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Framework № PCI DSS 4.0 от 01.03.2022
Payment Card Industry Data Security Standard
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Requirement 1: Install and Maintain Network Security Controls
Network security controls (NSCs), such as firewalls and other network security technologies, are network policy enforcement points that typically control network traffic between two or more logical or physical network segments (or subnets) based on pre-defined policies or rules. NSCs examine all network traffic entering (ingress) and leaving (egress) a segment and decide, based on the policies defined, whether the network traffic is allowed to pass or whether it should be rejected. Typically, NSCs are placed between environments with different security needs or levels of trust, however in some environments NSCs control the traffic to individual devices irrespective of trust boundaries. Policy enforcement generally occurs at layer 3 of the OSI model, but data present in higher layers is also frequently used to determine policy decisions. Traditionally this function has been provided by physical firewalls; however, now this functionality may be provided by virtual devices, cloud access controls, virtualization/container systems, and other software-defined networking technology. NSCs are used to control traffic within an entity’s own networks—for example, between highly sensitive and less sensitive areas—and also to protect the entity’s resources from exposure to untrusted networks. The cardholder data environment (CDE) is an example of a more sensitive area within an entity’s network. Often, seemingly insignificant paths to and from untrusted networks can provide unprotected pathways into sensitive systems. NSCs provide a key protection mechanism for any computer network. Common examples of untrusted networks include the Internet, dedicated connections such as business-to-business communication channels, wireless networks, carrier networks (such as cellular), third-party networks, and other sources outside the entity’s ability to control. Furthermore, untrusted networks also include corporate networks that are considered out-of-scope for PCI DSS, because they are not assessed, and therefore must be treated as untrusted because the existence of security controls has not been verified. While an entity may consider an internal network to be trusted from an infrastructure perspective, if a network is out of scope for PCI DSS, that network must be considered untrusted for PCI DSS.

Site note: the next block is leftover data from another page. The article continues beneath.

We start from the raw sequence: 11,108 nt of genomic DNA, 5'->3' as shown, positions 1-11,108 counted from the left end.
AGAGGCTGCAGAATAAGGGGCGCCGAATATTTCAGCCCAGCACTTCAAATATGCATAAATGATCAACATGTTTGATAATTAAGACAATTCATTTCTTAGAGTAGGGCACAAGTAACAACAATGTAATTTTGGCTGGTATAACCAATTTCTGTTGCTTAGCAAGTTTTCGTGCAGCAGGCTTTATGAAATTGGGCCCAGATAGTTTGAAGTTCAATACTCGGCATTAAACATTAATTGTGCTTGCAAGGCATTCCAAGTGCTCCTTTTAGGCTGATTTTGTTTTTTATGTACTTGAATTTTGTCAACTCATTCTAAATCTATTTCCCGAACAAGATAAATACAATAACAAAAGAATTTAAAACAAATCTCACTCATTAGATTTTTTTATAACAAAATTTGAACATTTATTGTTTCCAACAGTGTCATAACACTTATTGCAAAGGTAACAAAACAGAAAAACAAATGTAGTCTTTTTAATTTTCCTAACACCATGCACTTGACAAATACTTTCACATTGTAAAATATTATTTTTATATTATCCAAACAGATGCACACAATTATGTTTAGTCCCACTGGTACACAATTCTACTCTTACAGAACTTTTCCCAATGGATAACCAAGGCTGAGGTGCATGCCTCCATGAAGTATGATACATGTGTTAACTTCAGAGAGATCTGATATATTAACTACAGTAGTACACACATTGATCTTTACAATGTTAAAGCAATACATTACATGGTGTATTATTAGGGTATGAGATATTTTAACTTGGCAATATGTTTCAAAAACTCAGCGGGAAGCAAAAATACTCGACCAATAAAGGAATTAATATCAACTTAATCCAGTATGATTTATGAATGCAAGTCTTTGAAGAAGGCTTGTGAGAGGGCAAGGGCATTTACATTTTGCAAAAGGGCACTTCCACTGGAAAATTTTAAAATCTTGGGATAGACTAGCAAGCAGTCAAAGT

Defined Approach Requirements:
Security controls are implemented on any computing devices, including company- and employee-owned devices, that connect to both untrusted networks (including the Internet) and the CDE as follows:
Customized Approach Objective:
- Specific configuration settings are defined to prevent threats being introduced into the entity’s network.
- Security controls are actively running.
- Security controls are not alterable by users of the computing devices unless specifically documented and authorized by management on a case-by-case basis for a limited period.